Alex Jackson said...

Agree with everything you said Love Gorilla! Though Ian makes a convincing case, I found the Robot Chicken Star Wars special excruciatingly bad, certainly on the level of Date Movie/Epic Movie/Meet the Spartans(?). The "Yo Mamma Fight" segment has to be one of the ugliest most unfunny bits of parody I have ever had the misfortune to see.

One of the discoveries of List of Bests is how infrequently a lot of the really hard core film buffs, who have seen all the classics and completely put me to shame, how infrequently they seem to watch new releases. In my book, you're not much of a film fan if you can't attend the movies at least once a week.

But with that said, about two or three years ago (soon before DVR) I set my VCR to record six consecutive hours each of TCM, Encore, and IFC. TCM was clearly the best and IFC was clearly the worse.

Comparing my annual adventure at Sundance with the drive-in season when I see nearly every major summer release, I'm convinced that art house cinema produces a lot more crap than Hollywood and moderately more great art. And that time is the best filter of the two besides.

Ian Pugh said...
This comment has been removed by the author.
Ian Pugh said...

James: I suppose it is an inevitable problem when you take an entire narrative structure head-on, but I think "hostile" is the appropriate word for "Blue Harvest". Its attempts at meta-comedy are a little like snarking at those old Hostess minicomics from the '70s--at a certain point you have to stop and consider that stories about superheroes beating the bad guys with stale spongecake already know that they're a little loopy and improbable.

LG: No argument here that "Robot Chicken" too often fires wildly and indiscriminately at pop culture, but more often than not the Star Wars special finds a nice balance. The linchpin of the janitor scenes, I think, is his final exasperated mutter: "What are they doin' up there all the time?" It's the same mentality that drives the Ponda Baba sketch, the Vader/Palpatine call, and quite a few other scenarios--taking Lucas' excessive explanations to their logical conclusion and presenting the fallout from the main characters' actions on the rest of the universe. It's funny here, but it's a cold shower on what Star Wars is all about, and "Robot Chicken" understands that.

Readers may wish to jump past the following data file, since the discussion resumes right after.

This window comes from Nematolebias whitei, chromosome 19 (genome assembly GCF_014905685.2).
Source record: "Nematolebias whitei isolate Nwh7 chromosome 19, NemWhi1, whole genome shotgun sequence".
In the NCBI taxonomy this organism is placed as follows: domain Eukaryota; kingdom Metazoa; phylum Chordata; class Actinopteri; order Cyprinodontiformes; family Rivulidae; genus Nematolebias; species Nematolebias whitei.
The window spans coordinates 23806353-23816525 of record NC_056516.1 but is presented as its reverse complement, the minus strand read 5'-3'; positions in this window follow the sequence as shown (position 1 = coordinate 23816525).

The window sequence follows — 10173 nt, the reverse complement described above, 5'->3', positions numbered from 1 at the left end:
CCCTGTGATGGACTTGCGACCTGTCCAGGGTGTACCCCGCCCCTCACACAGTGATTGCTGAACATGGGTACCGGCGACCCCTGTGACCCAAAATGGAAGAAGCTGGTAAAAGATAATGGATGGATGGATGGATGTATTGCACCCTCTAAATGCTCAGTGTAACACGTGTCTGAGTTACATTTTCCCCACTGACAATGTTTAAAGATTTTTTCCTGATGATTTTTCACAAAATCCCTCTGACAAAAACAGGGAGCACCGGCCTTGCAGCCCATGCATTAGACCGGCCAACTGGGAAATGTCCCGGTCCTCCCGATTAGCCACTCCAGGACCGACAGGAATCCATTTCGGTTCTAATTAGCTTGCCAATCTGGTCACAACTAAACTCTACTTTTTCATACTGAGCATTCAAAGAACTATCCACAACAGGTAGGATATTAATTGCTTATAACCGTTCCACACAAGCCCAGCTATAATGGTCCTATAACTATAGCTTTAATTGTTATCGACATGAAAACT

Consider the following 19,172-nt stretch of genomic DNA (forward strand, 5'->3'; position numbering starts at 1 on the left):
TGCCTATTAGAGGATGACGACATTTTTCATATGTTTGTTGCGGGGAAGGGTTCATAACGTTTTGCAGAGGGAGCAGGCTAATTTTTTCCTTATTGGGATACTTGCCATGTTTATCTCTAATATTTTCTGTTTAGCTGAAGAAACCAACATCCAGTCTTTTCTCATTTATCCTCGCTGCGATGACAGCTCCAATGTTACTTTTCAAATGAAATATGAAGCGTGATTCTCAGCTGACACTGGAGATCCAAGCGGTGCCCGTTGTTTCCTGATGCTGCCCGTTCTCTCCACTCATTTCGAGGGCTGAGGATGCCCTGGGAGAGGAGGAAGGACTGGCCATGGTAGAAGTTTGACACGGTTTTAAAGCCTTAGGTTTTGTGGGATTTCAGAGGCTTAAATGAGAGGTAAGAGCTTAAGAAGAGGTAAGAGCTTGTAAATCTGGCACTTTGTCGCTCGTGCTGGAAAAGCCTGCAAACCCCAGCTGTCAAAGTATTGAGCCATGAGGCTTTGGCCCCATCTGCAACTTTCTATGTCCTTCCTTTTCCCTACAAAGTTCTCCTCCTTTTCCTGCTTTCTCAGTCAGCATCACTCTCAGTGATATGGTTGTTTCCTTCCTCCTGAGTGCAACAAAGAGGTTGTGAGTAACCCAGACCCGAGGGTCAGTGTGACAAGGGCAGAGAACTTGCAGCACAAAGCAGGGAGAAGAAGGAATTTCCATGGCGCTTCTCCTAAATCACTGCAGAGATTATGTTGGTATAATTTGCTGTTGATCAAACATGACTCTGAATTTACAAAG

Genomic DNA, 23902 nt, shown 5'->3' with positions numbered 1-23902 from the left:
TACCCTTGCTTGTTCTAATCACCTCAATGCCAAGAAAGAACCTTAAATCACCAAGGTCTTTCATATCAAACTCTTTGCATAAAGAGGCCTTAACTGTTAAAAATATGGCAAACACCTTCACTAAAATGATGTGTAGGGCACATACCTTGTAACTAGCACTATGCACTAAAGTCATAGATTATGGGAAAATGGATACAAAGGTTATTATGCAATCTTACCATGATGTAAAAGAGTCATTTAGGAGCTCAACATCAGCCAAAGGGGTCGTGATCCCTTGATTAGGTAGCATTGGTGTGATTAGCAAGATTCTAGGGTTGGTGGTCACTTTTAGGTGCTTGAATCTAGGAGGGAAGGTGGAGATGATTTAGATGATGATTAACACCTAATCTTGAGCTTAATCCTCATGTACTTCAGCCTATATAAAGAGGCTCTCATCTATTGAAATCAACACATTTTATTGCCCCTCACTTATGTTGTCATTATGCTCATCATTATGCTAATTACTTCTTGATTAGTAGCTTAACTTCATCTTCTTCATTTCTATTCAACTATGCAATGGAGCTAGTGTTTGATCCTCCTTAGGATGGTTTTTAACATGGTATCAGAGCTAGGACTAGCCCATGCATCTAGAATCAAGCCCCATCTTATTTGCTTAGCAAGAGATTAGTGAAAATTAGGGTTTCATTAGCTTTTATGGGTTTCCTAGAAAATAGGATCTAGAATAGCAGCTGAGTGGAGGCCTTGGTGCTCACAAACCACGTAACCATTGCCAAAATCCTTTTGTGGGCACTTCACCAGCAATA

In that same vein, consider the double-edged sense of violation to be found in "Boba Fett Wins"--the obvious sexual advances forced onto helpless Han Solo, and that little unwanted shock you receive when Fett takes off his helmet to reveal Temuera Morrison's face. Then you've got "Admiral Ackbar Cereal," "Empire on Ice" and their hilariously cynical view of Star Wars' merchandising of exceedingly minor characters and inappropriate adaptations, respectively. "Yo Momma Fight" is, admittedly, less defensible in a comedic sense, but it does boil down Luke and Palpatine's tiresome fuck-you-no-fuck-you exchanges in Jedi rather effectively.